Soyinka Speaks On APC Second Tenure, Says Nigeria Is Over-Centralised Nobel laureate, Prof. Wole Soyinka has expressed disgust over the debates on the re-election of some politicians in the country. Reacting to the declaration of supports by the All Progressives Congress, APC to President Muhammadu Buhari vs Atiku Abubakar, for 2019 presidential election, Prof. Soyinka decry the insecure state of the nation. According to him, an average Nigerian was now less secure than he was a few years ago.
The Nobel laureate spoke with some journalists after a press briefing to unveil the second batch of students departing Nigeria for Lebanon on Tuesday for the Study Abroad In Lebanon programme by The Cedars Institute, Lebanon, in collaboration with The Wole Soyinka Foundation. Soyinka wondered why people are planning to fill political positions if the current administration had barely gone halfway. “Why are we talking about second term for heaven’s sake? I don’t understand this.
I refuse to be part of that discussion. I absolutely refuse to be part of the discussion,” he said when asked if he would endorse Mr. Buhari for a second tenure. Commenting on the performance of the current administration, the playwright said there were “yawning gaps.” “Take simple security for instance,” he said. “The average citizen feels less secure now than he did a few years ago; that is evident.
When people talk about state police, there are reasons for it. When they talk about bringing policing right down to the community level, they know what they are talking about. This is also part and parcel of reconstruction or reconfiguration. “The economy, there is a big question about it right now. Fortunately, everybody admits that we went through a very bad patch.
Right now, it is a question of have we come out of it or not or there is no question at all. “The past few years have been years of real internal economic disaster for the average citizen.’’ On the issue of restructuring, Soyinka pointed that the nation is in a de-constructive mode which no longer expresses the true will Nigerians, adding that people shouldn’t allow themselves to be put off by those who tried to cheapen the word “restructuring”.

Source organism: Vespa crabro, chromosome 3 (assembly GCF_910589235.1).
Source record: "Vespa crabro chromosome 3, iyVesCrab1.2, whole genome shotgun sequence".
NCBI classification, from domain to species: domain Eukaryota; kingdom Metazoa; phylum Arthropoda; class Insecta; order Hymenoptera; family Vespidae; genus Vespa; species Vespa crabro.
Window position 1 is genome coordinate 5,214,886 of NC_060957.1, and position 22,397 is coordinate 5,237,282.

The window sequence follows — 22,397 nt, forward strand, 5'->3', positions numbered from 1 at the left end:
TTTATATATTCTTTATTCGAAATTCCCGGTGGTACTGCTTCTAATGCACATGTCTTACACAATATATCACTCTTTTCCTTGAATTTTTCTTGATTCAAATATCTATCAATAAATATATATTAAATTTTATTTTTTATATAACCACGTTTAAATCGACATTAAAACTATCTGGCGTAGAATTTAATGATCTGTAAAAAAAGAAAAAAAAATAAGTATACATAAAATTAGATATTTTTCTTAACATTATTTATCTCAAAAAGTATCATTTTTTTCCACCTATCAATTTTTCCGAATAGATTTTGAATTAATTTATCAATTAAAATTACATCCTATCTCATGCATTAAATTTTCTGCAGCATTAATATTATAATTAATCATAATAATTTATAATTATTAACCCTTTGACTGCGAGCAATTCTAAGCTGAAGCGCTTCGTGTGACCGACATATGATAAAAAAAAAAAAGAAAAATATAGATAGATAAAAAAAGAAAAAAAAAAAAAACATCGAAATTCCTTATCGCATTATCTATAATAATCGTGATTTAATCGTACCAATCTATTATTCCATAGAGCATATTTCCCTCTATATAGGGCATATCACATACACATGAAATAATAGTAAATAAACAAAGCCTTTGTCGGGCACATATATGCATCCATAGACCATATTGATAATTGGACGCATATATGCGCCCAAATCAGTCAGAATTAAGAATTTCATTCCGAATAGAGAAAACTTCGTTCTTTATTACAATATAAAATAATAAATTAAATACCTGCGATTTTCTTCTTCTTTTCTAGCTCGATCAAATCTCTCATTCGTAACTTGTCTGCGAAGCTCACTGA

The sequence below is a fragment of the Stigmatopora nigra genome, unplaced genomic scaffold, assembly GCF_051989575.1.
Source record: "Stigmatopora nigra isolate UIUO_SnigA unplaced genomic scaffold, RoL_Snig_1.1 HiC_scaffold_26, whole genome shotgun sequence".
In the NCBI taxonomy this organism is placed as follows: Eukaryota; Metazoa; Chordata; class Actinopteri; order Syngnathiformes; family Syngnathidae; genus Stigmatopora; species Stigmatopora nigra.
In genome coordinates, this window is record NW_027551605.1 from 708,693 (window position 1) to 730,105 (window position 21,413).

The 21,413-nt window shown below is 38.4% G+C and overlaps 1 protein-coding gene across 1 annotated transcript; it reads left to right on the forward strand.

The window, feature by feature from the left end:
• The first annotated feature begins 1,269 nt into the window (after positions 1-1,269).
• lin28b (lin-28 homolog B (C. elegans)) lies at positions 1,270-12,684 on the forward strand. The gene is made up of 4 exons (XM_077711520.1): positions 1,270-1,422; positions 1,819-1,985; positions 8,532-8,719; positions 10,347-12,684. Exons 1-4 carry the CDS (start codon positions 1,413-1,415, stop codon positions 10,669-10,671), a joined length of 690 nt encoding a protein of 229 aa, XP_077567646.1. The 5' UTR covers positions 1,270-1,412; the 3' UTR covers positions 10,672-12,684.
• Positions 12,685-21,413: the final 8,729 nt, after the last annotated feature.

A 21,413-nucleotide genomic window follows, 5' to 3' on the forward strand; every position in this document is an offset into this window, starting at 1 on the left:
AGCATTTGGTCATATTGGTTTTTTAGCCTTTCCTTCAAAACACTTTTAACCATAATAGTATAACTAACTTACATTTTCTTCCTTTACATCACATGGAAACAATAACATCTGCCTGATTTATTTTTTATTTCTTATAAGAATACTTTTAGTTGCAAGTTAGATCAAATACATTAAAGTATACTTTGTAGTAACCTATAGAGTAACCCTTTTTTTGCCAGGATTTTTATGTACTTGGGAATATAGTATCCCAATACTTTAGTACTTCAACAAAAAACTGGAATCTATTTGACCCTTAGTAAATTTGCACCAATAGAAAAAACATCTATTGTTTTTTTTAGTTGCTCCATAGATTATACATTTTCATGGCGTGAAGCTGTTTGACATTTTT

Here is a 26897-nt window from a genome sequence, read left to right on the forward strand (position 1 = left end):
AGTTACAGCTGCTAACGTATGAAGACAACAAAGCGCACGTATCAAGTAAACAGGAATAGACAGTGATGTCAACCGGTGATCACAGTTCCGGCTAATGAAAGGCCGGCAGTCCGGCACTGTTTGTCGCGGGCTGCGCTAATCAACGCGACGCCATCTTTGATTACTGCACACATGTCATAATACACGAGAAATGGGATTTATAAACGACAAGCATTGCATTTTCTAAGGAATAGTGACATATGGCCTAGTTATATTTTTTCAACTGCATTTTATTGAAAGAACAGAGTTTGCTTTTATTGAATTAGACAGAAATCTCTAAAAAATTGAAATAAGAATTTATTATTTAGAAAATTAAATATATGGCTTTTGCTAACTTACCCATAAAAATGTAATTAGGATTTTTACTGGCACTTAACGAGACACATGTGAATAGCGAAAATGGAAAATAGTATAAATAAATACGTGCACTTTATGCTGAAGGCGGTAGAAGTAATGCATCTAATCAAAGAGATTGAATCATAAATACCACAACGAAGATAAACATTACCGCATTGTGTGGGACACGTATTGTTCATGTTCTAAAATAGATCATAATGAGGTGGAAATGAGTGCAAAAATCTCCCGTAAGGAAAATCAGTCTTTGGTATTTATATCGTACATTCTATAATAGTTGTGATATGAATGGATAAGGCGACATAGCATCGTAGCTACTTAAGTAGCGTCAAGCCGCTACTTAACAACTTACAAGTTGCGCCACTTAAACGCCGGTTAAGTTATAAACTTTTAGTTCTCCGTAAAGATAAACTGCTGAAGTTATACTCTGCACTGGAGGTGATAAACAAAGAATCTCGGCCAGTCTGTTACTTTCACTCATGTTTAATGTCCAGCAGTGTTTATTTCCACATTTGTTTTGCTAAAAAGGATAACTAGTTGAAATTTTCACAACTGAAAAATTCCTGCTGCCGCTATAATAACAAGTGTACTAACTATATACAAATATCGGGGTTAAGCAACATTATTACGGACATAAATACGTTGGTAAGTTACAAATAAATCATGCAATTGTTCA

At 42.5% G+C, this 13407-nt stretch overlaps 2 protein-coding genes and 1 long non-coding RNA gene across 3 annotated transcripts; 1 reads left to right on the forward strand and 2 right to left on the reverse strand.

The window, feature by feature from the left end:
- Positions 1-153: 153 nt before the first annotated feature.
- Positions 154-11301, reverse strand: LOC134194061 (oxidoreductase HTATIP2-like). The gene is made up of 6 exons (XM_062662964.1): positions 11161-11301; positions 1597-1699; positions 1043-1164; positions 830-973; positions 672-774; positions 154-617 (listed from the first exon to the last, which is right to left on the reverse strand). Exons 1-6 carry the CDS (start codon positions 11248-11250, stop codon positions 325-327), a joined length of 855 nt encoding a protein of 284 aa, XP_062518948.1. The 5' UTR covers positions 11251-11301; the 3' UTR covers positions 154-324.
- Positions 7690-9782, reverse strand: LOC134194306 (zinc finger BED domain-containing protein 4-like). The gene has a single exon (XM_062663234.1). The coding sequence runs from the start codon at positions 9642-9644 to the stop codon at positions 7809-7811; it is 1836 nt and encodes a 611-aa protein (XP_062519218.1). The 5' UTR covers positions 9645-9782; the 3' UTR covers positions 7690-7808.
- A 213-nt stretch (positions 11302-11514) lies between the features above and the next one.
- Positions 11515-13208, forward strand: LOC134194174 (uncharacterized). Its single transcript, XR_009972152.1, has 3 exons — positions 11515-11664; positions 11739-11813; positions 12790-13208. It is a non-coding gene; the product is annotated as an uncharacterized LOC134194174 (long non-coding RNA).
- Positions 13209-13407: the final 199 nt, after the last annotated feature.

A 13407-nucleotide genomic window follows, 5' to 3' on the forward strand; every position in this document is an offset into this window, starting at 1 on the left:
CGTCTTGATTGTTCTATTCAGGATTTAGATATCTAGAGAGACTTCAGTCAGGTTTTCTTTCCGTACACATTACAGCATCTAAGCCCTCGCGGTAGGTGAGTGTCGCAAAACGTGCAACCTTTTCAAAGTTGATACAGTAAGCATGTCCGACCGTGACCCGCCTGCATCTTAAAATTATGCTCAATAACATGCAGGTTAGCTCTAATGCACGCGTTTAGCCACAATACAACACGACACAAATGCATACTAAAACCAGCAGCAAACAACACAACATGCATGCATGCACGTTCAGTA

“When people use words like ‘restructuring, re-configuring or call it reconfiguration, return to status quo, or call it reformulating the protocols of our association or used a single word like restructuring, it doesn’t matter. Everybody knows what we are talking about. That is number one. “Also, there are those who try to divert the attention away from the main issue by mouthing platitudes, clichés like it is the mind that needs restructuring. You know those I am referring to.
“This is a constant process—restructuring the mind. It is both an individual exercise as well as a theological exercise. People go to church and mosque to have their minds restructured. They go to school and extramural classes to have their minds restructured. Restructuring the mind is not the issue. “Nobody is saying that the exercise of restructuring the mind should not be undertaken; it should be undertaken.
Anybody who indulges in self-examination is already engaging in an exercise of mental and attitudinal reconstruction. We know that. People shouldn’t try to substitute one for the other. “I find it very dishonest and cheap time-serving, trivialising the issue when I hear expressions like ‘it is the mind that needs to be restructured.’ Who is arguing or denying that? Why bring it up? Why is it a substitute?
We are talking of de-centralisation. That is another word. This country is over-centralised. “Are you saying we cannot reconstruct the mind and reconstruct the nation at the same time? Call it by whatever name. We are saying that this nation is long overdue for re-configuring. That is the expression I choose to use now.’’ Soyinka, who also commented on Buhari’s position that Nigeria’s unity was settled and not negotiable in the President’s speech after returning from his medical trip to the UK, said it is another deploy for sidetracking the issue when nobody is talking about disuniting Nigeria.